Facilitator: Amy Zajakowski Uhll, LCPC
June 23, 2023, 9:00am-4:30pm
The Hive Dance Studio, 4706 N Ravenswood Ave Chicago, IL 60640
6 CEUs are offered for LCPCs, LCSWs, LMFTs, and Clinical Psychologists.
This workshop qualifies for the Ethics continuing education requirements for Social Workers in the State of Illinois
This workshop is sold out.
E-mail firstname.lastname@example.org to join the waitlist and be notified if space becomes available.
Consider registering for one of our other offerings or visiting our Online Library for on-demand CEUs.
“I don’t want to be here anymore.”
These words strike fear in the hearts of all therapists. Suicidal ideation in clients reminds us of the reality that pain may be so deep and pervasive that someone would think of ending their life. They also raise questions of our legal and moral responsibility for the lives of others.
This workshop will explore suicidal ideation through a trauma-informed lens. We will discuss how to assess for and treat risk, and use our ongoing treatment to understand suicidal thoughts and action as a meaningful strategy for dealing with painful history and the challenges of daily life.
In this workshop we will:
- Explore the legal responsibility therapists have regarding suicidal thoughts and behavior
- Learn the important risk factors for suicide
- Techniques for exploring suicidal ideation and intent in the present moment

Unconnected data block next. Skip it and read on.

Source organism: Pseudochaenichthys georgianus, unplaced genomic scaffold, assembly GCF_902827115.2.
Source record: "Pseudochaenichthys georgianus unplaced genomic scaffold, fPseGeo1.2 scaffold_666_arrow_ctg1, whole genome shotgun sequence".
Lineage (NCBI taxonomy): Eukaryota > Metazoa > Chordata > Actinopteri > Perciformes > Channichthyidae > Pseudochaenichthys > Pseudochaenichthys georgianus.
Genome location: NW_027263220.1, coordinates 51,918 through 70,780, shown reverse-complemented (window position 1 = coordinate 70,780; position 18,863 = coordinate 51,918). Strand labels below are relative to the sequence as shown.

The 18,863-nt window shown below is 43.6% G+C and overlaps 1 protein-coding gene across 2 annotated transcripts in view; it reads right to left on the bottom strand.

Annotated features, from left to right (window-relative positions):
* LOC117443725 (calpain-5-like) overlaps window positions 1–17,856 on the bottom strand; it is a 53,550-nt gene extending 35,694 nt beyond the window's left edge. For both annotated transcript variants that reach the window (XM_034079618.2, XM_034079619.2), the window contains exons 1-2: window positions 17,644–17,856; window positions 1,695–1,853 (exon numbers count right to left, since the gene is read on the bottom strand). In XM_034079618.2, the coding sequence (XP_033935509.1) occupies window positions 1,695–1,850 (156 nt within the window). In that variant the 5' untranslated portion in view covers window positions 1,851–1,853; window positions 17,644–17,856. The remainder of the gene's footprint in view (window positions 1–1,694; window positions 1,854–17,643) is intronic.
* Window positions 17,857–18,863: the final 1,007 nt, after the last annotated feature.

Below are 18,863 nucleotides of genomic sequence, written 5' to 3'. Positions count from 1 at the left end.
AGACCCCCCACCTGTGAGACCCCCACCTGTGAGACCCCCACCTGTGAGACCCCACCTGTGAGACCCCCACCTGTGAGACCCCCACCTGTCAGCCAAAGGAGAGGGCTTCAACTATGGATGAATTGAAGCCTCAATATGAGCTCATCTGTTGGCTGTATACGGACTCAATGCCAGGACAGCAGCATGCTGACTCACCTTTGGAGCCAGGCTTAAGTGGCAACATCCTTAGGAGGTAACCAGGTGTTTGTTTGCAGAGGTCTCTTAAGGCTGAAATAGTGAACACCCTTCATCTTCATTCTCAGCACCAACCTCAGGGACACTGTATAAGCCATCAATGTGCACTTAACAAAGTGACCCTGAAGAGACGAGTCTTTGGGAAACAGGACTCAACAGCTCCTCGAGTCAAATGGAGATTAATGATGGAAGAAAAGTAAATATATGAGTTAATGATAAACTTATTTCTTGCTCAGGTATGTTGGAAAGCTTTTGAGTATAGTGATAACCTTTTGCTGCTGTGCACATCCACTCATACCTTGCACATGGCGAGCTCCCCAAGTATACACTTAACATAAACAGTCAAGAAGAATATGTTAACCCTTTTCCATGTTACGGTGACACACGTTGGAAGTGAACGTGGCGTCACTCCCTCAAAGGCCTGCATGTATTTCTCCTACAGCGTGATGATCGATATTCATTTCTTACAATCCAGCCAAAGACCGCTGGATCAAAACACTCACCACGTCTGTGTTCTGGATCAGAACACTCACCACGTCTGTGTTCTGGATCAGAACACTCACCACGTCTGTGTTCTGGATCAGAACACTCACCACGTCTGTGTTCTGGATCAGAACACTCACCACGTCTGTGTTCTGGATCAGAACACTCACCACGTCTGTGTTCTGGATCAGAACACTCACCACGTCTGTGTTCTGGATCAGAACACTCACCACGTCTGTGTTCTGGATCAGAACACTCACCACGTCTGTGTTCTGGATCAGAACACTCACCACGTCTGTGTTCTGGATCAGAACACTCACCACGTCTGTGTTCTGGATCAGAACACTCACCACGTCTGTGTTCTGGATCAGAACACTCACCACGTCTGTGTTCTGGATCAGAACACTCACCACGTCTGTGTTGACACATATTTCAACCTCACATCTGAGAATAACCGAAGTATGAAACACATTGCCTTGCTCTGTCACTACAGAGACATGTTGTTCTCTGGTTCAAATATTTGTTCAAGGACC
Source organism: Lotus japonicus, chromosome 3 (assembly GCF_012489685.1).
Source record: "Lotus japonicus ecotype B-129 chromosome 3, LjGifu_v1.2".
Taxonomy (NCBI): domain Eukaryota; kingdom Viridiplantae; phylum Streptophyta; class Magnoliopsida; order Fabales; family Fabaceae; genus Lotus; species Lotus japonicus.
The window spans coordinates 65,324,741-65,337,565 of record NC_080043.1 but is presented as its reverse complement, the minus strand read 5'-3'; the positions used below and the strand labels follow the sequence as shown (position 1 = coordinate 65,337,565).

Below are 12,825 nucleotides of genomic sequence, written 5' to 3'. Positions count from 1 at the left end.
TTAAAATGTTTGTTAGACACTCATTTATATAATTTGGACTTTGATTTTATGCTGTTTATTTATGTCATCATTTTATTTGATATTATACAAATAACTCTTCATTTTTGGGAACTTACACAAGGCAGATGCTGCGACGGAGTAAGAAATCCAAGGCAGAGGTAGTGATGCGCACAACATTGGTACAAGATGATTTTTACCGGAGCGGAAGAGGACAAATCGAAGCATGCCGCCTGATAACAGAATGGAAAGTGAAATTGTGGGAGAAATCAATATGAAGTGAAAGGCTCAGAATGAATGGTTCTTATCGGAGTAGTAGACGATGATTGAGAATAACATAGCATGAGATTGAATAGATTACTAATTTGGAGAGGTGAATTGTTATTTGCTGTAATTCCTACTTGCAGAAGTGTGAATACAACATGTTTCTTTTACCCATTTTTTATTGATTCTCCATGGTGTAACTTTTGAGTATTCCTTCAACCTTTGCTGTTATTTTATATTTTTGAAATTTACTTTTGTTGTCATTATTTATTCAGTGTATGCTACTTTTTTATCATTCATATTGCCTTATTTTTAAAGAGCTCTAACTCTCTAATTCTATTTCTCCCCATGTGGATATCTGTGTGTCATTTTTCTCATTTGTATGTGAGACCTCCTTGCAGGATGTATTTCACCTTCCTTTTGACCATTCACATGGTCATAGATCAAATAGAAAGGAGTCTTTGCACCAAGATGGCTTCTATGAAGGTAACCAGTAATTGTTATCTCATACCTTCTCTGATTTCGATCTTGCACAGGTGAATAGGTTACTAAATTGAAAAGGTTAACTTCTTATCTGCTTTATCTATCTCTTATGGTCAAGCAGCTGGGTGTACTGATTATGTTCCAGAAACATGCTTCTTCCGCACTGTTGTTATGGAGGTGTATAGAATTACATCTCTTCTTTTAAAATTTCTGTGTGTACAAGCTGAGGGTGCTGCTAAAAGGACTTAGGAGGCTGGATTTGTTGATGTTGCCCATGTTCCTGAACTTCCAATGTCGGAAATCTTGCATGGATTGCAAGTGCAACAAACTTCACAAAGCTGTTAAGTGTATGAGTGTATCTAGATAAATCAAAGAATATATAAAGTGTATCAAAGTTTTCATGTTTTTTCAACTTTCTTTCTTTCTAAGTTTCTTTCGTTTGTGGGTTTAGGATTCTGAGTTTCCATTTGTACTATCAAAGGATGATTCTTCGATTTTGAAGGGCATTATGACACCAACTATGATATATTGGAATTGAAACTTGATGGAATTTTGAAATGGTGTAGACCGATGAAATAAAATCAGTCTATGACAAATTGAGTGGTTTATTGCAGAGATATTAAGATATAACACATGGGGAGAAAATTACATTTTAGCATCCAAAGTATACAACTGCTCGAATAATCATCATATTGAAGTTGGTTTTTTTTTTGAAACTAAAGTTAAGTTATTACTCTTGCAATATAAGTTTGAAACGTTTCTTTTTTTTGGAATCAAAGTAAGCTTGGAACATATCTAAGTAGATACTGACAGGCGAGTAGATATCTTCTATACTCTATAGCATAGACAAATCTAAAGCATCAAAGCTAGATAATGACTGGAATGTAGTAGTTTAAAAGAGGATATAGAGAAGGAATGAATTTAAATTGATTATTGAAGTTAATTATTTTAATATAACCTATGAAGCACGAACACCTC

- Understand suicide as a resourcing strategy
- Explore the meaning of the suicidal
- Discuss the impact of treating suicidal clients on the therapist
Amy Zajakowski Uhll
Amy Zajakowski Uhll is the founder and director of the Chicago Center for Integration and Healing. For more than 30 years, Amy has been committed to exploring the harm caused by traumatic experiences. She helps individuals discover their own unique journey toward healing and supports other therapists in their work with trauma.
Amy spent the early years of her career working in community mental health. Her experience there deepened her awareness that there is no single approach that can treat all of human suffering, and she began her career-long interest in integrating body-centered and neurobiological approaches with more relational and developmental work. She specializes in complex and developmental trauma and dissociative disorders.